to fully address the interlocking injustices of systemic racism, poverty, ecological devastation and the denial of healthcare, militarism and the false narrative of Christian nationalism;
to change the narrative and build the power of those most impacted by these injustices; and
to realize a Third Reconstruction agenda that can build this country from the bottom up and realize the nation we have yet to be.
Those were also the focal topics at a Wednesday briefing with members of Congress, which featured remarks from Barber and Theoharis as well as several low-income Americans who called on Congress to actually prioritize people like them in policy decisions.
"Every dollar that we spend destroying communities overseas is a dollar not spent on universal healthcare, affordable housing, or meaningful social services and public education," said Kyle Bibby, a military veteran from New Jersey. "Every youth sent overseas for war is a life at risk for a sacrifice that we cannot justify. Every veteran returning who is saddled with trauma is a high toll to pay for wars that never had a clear goal—and many are returning to underfunded and forgotten communities.”
Morgan Leavy, a barista at Texas' first unionized Starbucks, said that "if a bunch of mostly young adults with little-to-no organizing experience can put enough pressure on a multibillion-dollar company to raise the minimum wage in less than a year, we absolutely expect our government to be able to do so too."
As Common Dreamsreported earlier this month, Leavy is the kind of person the campaign co-chairs urged President Joe Biden to meet with in D.C.
Lamenting that "corporations are treated like people and people are treated like things," Barber asked, "Why don't poor people get meetings in the Oval Office instead of corporations?"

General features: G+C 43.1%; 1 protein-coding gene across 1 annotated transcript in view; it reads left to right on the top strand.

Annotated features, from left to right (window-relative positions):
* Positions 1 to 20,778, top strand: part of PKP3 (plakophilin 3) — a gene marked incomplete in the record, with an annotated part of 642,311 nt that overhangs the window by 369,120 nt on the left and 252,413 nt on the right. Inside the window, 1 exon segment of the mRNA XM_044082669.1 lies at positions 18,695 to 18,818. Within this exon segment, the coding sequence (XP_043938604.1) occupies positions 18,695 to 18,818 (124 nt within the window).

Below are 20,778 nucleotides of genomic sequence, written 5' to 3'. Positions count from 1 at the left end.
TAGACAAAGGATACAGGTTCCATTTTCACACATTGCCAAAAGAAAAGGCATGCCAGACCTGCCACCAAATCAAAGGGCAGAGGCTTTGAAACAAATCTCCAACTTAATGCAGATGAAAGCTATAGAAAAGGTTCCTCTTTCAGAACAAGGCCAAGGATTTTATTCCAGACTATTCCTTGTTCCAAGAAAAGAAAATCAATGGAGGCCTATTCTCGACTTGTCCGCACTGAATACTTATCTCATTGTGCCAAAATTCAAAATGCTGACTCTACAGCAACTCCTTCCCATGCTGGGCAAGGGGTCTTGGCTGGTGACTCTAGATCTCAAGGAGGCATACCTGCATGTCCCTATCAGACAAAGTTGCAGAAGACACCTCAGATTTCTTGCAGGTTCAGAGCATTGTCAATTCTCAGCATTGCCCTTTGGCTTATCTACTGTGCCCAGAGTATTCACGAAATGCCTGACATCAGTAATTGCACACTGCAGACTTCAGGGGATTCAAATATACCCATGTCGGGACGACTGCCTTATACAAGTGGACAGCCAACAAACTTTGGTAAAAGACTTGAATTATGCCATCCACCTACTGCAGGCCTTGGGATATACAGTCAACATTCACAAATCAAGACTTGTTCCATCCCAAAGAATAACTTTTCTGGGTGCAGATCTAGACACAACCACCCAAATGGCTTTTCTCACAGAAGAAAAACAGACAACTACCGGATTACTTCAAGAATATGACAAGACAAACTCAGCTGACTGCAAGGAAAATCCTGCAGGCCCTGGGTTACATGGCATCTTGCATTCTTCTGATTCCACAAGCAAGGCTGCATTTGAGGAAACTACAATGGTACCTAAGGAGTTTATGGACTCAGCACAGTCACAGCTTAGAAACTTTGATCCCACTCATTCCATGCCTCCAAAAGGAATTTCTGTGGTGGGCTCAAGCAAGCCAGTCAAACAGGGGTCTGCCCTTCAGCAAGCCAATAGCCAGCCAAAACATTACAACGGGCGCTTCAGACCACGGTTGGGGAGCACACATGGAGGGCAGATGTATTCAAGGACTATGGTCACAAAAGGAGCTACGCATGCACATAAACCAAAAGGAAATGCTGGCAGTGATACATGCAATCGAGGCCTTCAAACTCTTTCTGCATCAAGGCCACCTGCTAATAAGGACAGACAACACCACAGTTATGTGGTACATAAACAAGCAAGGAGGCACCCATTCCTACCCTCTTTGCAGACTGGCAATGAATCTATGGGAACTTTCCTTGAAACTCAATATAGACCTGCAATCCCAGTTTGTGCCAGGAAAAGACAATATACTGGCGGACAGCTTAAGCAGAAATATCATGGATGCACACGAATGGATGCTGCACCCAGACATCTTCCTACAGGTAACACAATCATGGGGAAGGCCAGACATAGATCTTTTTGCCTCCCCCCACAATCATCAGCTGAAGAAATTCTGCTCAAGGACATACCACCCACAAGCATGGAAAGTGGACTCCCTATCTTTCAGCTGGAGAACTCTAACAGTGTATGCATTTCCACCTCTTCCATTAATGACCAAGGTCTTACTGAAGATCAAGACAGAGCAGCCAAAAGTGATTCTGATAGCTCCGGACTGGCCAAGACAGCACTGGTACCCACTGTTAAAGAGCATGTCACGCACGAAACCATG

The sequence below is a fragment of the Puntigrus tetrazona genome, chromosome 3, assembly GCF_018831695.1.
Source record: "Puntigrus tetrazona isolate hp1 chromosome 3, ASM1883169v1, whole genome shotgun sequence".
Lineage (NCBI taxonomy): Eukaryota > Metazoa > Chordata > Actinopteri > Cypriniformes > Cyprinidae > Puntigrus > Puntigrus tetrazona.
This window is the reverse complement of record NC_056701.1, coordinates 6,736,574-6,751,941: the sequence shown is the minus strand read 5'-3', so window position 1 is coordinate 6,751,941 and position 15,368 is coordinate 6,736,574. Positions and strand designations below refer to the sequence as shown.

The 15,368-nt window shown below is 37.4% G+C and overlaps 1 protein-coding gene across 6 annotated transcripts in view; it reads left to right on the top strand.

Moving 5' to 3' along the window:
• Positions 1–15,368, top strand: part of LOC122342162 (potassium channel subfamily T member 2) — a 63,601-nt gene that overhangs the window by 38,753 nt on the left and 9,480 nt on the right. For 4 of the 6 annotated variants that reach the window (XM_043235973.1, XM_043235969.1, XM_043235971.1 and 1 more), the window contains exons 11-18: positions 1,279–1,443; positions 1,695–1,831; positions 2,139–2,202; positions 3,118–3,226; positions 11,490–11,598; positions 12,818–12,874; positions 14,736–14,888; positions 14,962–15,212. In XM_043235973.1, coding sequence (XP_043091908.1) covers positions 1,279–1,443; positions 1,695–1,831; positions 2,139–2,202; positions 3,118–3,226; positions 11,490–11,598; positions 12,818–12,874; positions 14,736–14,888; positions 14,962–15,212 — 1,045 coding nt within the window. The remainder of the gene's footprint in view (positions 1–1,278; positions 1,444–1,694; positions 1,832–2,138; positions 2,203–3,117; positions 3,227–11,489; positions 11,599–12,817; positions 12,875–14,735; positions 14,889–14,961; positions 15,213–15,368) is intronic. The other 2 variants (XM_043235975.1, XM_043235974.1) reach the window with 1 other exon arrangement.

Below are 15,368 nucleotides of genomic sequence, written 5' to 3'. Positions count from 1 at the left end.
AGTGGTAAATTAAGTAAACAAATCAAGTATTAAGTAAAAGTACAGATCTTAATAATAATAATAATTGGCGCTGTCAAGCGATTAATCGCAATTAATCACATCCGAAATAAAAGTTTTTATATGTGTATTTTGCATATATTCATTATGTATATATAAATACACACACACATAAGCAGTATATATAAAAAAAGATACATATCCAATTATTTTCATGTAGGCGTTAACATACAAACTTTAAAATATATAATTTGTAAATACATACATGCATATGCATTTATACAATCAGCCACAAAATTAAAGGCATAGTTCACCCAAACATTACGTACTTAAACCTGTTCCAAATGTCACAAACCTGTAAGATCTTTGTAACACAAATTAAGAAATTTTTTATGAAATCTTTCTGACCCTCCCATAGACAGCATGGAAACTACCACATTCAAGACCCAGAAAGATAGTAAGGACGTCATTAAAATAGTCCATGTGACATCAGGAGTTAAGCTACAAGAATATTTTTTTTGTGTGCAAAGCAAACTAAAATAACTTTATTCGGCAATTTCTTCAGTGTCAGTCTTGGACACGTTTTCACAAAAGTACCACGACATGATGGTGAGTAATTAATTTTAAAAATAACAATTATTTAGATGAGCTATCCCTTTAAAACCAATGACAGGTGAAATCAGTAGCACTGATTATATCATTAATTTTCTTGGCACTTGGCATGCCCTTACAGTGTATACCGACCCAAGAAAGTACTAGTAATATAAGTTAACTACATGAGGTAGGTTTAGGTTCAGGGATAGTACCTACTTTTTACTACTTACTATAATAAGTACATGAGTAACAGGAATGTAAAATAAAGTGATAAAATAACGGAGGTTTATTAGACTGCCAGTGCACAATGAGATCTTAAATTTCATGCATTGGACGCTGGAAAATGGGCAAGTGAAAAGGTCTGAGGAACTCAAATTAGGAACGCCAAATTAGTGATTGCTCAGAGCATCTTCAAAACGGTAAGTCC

"It is time for the president to act on his pre-election promise to address poverty," he said, noting that "labor unions are joining our call to the president to use his power to lift the voices of impacted people and to act now."
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How did immigration from Latin America compare to that from Europe in the mid-1800s and mid-1900s? What factors caused those migrations and what was our historical relationship with the countries that sent them? Join Dr. Manuel Barajas, Interim Director of the Sac State Center for Race, Immigration and Social Justice (CRISJ), on Friday, June 17 at 10:30 a.m. in Del NorteHall, Room 1004 for Understanding Race, Immigration and Borders in the U.S. Dr. Barajas will explain how nationality, race, class and gender biases affect deportations as well as the ability of certain immigrants to incorporate into U.S. society more freely than others. It’s a fascinating and timely topic. Be sure to register on Eventbrite here.
Alex Padilla joins California farmworkers for a day, one of just two senators to accept invitation
“Today I experienced just a small taste of the demanding work that farm workers do every day to keep millions of families in America fed,” said Senator Padilla. “I was here for just one day, but the people I worked alongside are here every day toiling, often under the hot sun, to make sure there’s food in our stores and on our tables. Farm workers are essential to the success of our country. That’s why I’m fighting to fix our immigration system and to provide immigrant farm workers the pathway to citizenship they have earned.”
“I am glad Senator Padilla took the opportunity to come and work alongside incredibly skilled farm workers like those he met today,” said UFW President Teresa Romero. “Farm workers have done the skilled and often grueling work to keep our food supply stable crisis after crisis. The Senate needs to work just as hard for them. I hope more members of Congress accept our invitation to join us in the fields and see for themselves just how much skill this difficult work requires.” Read more here